For many of us, the beginning of March is usually a joyous affair because it means spring is right around the corner. But if you’re a baseball fan like myself, this year feels a little gloomier to say the least.
Rather than reassuring the fans that they are working their very hardest to save this season, should Major League Baseball and the Player’s Association begin to fear that it is already too late.
As opposed to big “hot stove” acquisitions and spring training excitement which typically characterizes a normal baseball offseason, this year the only news around the sport has been a major dispute between the Player’s Association (MLBPA) and the team owners over a new collective bargaining agreement (CBA). This labor disagreement has kept the two sides gridlocked for nearly 100 days, resulting in a league lockout that already has delayed opening day and has the rest of the season in limbo. This lockout and cancellation of opening day (as well as more games likely to follow) is a very bad thing for a sport already declining in ratings. While both sides continuously use their platforms to share their own sides of the story, there is one group of key stakeholders who aren’t getting nearly enough attention. That of course being the fans; how has this lockout saga impacted those who are the most influential towards growing the game and keeping the momentum around “America’s pastime” alive?
To find out, Savanta interviewed 1,040 Major League Baseball fans around the United States to take a deeper dive into how the lockout has affected their attitudes, likelihood to consume Major League Baseball in the future and ultimately determine who is to blame for this nightmare of a winter.
This data suggests that Major League Baseball should be more concerned about the damage this lockout is doing to their fans and the long-term impact this could have on their brand. Many of the fans are already losing faith in the player’s and owner’s abilities to come to a fair agreement with only two thirds (68%) believing there will be a season at all this year. Four out of ten (43%) fans say that their view of Major League Baseball is now worse than what it was a year ago, 82% of those cite the lockout as the reason for this negative shift in opinion. What is even more alarming is that 46% of fans say the lockout will cause them to lose interest in watching games on television, 48% say they will be less interested in attending games in-person because of the lockout this season if there is one. Excluding tickets to games, fans were also asked if the lockout will have any impact on how they chose to spend on MLB products (e.g, merchandise, collectibles, etc.) this season compared to previous ones. 52% say they do in fact plan to spend less in 2022. Rather than reassuring the fans that they are working their very hardest to save this season, should Major League Baseball and the Player’s Association begin to fear that it is already too late.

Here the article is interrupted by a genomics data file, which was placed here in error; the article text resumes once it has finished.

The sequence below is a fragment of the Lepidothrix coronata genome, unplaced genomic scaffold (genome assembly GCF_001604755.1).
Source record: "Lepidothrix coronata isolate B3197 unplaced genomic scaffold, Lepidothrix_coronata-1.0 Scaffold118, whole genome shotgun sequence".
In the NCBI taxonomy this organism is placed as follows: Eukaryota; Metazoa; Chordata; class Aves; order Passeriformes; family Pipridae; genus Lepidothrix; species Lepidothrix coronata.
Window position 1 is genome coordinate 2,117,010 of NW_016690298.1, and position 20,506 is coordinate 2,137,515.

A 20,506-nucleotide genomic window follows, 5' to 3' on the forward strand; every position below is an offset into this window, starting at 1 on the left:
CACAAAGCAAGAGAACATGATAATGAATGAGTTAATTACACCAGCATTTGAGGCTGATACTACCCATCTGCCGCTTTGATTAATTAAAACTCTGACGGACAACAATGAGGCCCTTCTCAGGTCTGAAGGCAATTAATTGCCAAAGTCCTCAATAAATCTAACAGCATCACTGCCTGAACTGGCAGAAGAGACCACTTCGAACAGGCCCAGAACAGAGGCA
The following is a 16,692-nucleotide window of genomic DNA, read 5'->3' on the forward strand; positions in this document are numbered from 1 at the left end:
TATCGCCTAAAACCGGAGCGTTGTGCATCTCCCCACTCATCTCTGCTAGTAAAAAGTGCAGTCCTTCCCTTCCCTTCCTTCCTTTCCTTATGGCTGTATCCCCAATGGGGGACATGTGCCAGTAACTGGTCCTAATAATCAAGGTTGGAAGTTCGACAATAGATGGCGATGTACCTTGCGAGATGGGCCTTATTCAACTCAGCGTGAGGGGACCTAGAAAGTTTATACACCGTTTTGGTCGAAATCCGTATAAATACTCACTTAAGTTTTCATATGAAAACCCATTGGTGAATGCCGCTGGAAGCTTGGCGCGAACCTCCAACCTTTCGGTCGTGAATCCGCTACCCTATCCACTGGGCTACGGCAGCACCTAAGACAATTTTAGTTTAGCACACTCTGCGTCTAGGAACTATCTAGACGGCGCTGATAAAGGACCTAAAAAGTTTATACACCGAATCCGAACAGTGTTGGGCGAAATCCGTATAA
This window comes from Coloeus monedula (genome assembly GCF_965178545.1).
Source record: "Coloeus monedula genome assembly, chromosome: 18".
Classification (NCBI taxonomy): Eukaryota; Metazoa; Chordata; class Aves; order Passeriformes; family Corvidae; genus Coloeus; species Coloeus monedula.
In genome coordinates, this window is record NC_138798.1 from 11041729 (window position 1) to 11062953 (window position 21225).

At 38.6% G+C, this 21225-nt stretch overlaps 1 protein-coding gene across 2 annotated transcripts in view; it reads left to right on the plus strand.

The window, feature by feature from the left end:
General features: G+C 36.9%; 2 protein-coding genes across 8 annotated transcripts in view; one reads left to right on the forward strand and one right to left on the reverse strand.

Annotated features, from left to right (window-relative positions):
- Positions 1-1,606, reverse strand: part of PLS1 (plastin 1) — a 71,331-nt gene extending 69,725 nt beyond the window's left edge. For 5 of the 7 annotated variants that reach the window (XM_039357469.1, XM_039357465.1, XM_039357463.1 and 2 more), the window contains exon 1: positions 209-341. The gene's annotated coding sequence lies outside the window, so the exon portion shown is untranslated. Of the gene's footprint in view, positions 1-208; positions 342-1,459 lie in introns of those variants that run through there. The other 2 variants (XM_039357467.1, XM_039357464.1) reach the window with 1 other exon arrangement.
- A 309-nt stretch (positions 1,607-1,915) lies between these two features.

As is for who is actually to blame for this situation, the fans tend to be pretty split. 53% say the owners are more responsible, while 34% put more blame on the players. 60% of fans agree that Rob Manfred has not done a very good job at handling this dispute as Commissioner of the league. While Major League Baseball has not disclosed any consideration for replacement players, fans are actually fairly open to the idea of replacement players, with 42% agreeing this is something the league should enact to get the season started on-time.